Where to see fall bird migrations
Monday, October 21, 2019
Just the mention of wildlife migrations brings to mind the frenzied scene of millions of wildebeest, zebras and gazelles racing across the Serengeti plains of Africa.
It is a grand spectacle to be sure, but every fall certain areas of the U.S. play host to mass migrations of similar scale and excitement as billions of birds take wing on their way to southern wintering grounds — in flocks that are often large enough to darken the sky.
The annual fall migration offers novice and expert bird watchers alike a chance to observe one of nature’s great journeys. Migration flyways generally follow coastlines or river systems where birds are most likely to find water and food.
The migration of some birds, such as hawks and songbirds, will be reaching its peak toward the end of October, while other migrations, like waterfowl, cranes and eagles, will continue through November and into early December.
For those who would like to get in on the action, here are six major stopover spots across the United States where you can see birds — ranging from miniscule hummingbirds to majestic cranes — as they make their way to warmer climes.
Cape May, New Jersey
Most experts agree that Cape May is one of the best birding spots in the world. Visit the cape on the right day in fall, and you may be inclined to agree.
It’s a great place to see waves of migrating hawks, including merlins and peregrine falcons, as they head south for the winter. Many other birds, such as waterfowl, shorebirds and songbirds, congregate on this peninsula, both to rest up before crossing the open waters of Delaware Bay and to make use of the cape’s varied habitat — a mix of wetlands, marshes, forests and beaches.
Bosque del Apache, New Mexico
This National Wildlife Refuge stands out as one of the country’s most accessible and popular preserves — for birds and human visitors alike — providing a seasonal hangout, November through March, for more than 12,000 sandhill cranes, 30,000 snow geese, nearly 40,000 ducks and even an occasional bald eagle.
Many thousands of bird watchers, photographers and nature lovers follow them there. Situated on the Rio Grande River a few miles south of Socorro, the 57,331-acre preserve was established in the 1930s to protect the sandhill crane. Visitors arriving at the refuge just before dawn witness an amazing sight — the early morning fly-out — when thousands of snow geese lift off the water in search of food from surrounding fields.
As sunset approaches, the ritual repeats in reverse, with the geese returning en masse to the river. Each November, the refuge welcomes the arrival of thousands of sandhill cranes with its Festival of the Cranes celebration, slated this year for Nov. 20-23.
Sky Islands, Arizona
The Sky Islands region of Southern Arizona is one of the most biologically diverse areas in the nation. This collection of mountains rising up to 6,000 feet supports habitats ranging from desert to alpine and features a combination of temperate and tropical climates.
The region is home to half of all the bird species in North America. In the fall, the Sky Islands are swarmed by hummingbirds, attracted by the reemergence of wildflowers induced to bloom by late-summer “monsoon” rains. Some half-dozen species of the little hummers converge by the thousands to fill up on nectar before heading to Mexico for the winter.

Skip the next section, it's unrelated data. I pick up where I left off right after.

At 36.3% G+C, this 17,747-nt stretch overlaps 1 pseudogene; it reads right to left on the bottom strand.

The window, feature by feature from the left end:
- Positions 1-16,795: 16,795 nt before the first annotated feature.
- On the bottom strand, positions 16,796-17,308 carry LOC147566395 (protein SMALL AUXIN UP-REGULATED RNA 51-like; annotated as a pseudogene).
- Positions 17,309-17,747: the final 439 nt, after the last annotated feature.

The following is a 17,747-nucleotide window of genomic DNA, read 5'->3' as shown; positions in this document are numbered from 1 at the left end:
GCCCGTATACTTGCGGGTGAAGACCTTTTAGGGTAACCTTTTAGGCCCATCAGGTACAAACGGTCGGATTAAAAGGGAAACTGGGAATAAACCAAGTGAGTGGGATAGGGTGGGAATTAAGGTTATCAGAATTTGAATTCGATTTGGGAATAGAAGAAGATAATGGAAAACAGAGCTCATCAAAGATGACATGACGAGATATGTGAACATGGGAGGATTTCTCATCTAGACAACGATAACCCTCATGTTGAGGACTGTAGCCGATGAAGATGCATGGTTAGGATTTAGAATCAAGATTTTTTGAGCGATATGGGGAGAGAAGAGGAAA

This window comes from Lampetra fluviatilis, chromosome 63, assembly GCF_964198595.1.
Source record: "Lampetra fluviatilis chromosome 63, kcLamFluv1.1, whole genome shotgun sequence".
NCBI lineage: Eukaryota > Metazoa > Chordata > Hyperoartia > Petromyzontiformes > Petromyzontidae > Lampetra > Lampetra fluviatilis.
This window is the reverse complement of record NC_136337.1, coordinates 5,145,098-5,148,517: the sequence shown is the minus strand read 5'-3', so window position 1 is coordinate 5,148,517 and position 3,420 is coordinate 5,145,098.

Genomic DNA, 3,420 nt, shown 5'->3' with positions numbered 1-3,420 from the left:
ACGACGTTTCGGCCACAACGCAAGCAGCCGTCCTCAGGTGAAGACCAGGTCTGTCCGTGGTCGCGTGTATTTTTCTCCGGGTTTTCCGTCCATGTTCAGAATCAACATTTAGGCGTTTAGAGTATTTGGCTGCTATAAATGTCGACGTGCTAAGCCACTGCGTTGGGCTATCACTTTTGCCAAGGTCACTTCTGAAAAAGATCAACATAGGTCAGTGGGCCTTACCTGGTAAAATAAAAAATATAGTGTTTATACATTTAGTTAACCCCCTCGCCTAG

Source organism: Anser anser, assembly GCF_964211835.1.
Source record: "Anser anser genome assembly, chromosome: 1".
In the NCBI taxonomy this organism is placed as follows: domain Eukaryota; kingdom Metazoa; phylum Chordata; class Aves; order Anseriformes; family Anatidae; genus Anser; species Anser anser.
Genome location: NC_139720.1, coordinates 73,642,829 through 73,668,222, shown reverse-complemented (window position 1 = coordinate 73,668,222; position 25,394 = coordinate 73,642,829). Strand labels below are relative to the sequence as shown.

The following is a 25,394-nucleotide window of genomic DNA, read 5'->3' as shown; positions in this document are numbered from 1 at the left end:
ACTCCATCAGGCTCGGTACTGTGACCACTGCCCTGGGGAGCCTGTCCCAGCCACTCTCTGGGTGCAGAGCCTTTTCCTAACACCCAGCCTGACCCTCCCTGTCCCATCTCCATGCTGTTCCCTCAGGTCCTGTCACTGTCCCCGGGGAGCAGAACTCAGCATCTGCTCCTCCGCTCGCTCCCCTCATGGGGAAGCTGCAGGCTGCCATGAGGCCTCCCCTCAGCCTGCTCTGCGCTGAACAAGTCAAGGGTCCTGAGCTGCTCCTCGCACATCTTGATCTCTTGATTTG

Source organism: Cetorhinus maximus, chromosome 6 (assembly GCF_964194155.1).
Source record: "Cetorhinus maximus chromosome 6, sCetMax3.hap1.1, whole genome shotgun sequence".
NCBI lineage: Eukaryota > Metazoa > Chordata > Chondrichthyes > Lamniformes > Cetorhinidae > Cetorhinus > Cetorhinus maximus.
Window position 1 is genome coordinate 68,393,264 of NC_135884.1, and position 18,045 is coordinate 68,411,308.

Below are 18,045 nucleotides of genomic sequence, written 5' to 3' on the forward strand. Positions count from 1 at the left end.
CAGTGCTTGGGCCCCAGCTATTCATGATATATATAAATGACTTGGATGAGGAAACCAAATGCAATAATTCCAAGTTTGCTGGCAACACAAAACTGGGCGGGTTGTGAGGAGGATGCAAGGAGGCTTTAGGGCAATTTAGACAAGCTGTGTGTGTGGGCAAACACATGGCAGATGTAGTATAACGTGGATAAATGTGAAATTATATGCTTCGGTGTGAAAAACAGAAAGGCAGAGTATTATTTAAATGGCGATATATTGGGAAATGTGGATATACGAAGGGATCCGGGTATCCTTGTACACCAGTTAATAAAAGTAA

Corkscrew Swamp, Florida
Corkscrew was one of the first National Audubon Society sanctuaries created to help preserve vanishing habitat for nesting wood storks — which today number some 100,000 throughout the 13,000-acre preserve.
Situated just northeast of Naples and part of the Everglades ecosystem, Corkscrew Swamp, with its diverse environment of marsh, wet prairie, pine woods and bald cypress forest, is home to a vast array of resident birds, including such exotics as bald eagles, roseate spoonbills and wild pink flamingos.
Fall migrations bring a variety of more familiar visitors, such as cardinals, wrens, common grackles, blue-gray gnatcatchers — and the majority of the preserve’s 100,000 annual human guests. A 2.5-mile boardwalk allows visitors extensive access to the sanctuary.
Snow geese at Squaw Creek National Wildlife Refuge.
Squaw Creek National Wildlife Refuge, Missouri
A lesser-known NWR, Squaw Creek offers visitors what has to be the most colossal display of migrating waterfowl in the world.
During the fall, the area’s wetlands — a 7,350-acre plot on the Mississippi Flyway in northwestern Missouri — attract more than a half million snow geese who share the muddy flats with many varieties of duck from diving ducks to mallards. Federally threatened and endangered species recently seen at Squaw Creek include peregrine falcons, piping plovers, least terns and bald eagles (by the hundreds).
Great Salt Lake, Utah
Although its intensely salty water makes it uninhabitable for most aquatic creatures, Great Salt Lake actually teems with life. It is indeed a clever act of Mother Nature that turns the extra salty water into a breeding ground for brine flies and brine shrimp, which swarm this inland sea in incredible abundance, feeding huge numbers of birds.
Some 500,000 Wilson’s phalaropes and 1.5 million eared grebes — roughly a third of their total North American numbers — spend weeks and even months here gaining weight and strength for their long journey to South America.
Other species of waterbirds and shorebirds, including sandpipers, stilts, avocets, a variety of ducks and even swans, gather by the thousands along the lake’s edge, especially in areas of fresh water inflow. Bear River Refuge on its eastern shore is just such a place.
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